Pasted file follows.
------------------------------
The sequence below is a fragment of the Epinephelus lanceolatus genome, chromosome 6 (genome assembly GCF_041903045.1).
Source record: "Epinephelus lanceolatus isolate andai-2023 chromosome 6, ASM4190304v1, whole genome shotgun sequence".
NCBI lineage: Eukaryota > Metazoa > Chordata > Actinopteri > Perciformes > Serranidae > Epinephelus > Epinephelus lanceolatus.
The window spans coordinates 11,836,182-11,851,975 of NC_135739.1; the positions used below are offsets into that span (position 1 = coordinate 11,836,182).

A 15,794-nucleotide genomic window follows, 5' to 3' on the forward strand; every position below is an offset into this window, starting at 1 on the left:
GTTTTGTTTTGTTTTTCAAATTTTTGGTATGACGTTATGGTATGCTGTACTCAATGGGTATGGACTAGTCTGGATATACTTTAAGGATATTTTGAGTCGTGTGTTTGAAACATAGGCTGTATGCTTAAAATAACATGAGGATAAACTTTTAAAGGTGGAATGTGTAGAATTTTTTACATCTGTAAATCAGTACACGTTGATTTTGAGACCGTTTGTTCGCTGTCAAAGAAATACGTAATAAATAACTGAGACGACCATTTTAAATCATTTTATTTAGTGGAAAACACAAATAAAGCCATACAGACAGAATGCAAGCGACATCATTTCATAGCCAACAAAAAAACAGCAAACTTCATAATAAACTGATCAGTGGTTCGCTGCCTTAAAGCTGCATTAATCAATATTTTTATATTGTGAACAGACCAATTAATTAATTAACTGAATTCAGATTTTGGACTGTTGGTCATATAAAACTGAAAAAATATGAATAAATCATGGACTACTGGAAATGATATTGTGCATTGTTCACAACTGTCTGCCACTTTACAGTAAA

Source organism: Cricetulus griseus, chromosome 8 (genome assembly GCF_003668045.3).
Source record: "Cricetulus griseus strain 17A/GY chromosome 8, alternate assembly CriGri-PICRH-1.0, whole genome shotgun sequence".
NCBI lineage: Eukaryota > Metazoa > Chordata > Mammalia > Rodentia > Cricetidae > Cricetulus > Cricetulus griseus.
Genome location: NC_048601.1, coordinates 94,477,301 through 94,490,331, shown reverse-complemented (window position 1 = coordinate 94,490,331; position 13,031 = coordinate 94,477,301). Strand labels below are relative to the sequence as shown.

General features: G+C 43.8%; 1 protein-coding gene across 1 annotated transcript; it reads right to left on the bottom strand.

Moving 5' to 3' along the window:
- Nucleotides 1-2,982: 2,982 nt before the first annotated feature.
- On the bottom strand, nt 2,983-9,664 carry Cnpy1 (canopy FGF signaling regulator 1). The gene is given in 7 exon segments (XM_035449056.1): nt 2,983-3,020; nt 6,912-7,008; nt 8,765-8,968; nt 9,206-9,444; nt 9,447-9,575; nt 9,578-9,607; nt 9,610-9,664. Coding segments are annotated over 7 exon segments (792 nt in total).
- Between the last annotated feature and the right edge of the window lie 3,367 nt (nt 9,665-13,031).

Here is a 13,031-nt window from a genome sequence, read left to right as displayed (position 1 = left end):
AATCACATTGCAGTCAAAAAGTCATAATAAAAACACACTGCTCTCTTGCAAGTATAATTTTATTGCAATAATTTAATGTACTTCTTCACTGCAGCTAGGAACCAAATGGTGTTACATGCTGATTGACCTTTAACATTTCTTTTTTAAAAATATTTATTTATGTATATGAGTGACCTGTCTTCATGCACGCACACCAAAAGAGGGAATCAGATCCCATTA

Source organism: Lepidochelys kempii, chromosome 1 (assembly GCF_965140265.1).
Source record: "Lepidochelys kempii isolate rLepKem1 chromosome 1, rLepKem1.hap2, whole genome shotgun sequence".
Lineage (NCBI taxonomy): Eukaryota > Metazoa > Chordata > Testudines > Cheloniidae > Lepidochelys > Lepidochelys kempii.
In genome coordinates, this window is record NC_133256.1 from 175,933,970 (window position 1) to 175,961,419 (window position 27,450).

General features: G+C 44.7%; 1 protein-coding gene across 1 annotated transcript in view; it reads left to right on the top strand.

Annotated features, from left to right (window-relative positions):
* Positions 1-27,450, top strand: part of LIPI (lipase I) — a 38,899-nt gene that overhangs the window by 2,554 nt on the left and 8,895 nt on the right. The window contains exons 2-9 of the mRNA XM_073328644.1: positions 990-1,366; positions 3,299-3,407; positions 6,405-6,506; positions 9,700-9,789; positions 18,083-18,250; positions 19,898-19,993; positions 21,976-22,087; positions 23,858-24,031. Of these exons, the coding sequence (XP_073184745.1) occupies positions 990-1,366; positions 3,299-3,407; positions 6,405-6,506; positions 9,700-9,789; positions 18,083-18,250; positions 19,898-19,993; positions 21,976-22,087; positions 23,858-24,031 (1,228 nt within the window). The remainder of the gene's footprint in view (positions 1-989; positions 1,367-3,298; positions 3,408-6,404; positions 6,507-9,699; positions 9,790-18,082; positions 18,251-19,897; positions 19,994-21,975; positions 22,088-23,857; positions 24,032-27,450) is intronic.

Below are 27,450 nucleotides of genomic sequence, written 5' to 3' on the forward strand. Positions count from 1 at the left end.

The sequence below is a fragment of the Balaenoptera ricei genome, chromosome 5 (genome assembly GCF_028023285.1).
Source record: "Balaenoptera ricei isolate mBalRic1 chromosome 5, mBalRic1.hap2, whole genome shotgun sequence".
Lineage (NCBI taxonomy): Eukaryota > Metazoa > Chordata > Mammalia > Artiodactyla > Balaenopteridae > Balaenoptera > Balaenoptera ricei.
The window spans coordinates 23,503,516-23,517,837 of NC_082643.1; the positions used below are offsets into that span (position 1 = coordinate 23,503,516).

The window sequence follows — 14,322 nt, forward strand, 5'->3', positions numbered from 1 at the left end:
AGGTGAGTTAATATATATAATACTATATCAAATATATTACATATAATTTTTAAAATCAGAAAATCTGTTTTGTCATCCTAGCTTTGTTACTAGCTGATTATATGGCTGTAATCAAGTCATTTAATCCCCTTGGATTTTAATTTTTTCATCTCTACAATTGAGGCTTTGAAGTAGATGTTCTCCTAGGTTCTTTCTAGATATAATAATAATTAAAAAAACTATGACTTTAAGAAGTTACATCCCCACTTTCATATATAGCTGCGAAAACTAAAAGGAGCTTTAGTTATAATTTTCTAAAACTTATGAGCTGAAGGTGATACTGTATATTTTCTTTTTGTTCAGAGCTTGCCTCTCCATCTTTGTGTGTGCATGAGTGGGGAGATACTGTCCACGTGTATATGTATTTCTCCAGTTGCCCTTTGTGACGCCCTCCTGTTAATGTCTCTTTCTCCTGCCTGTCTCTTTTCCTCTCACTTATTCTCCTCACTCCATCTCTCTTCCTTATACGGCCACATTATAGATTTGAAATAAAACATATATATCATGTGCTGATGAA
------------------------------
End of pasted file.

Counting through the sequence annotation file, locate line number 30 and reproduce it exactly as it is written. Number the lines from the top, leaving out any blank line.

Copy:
The window sequence follows — 14,322 nt, forward strand, 5'->3', positions numbered from 1 at the left end: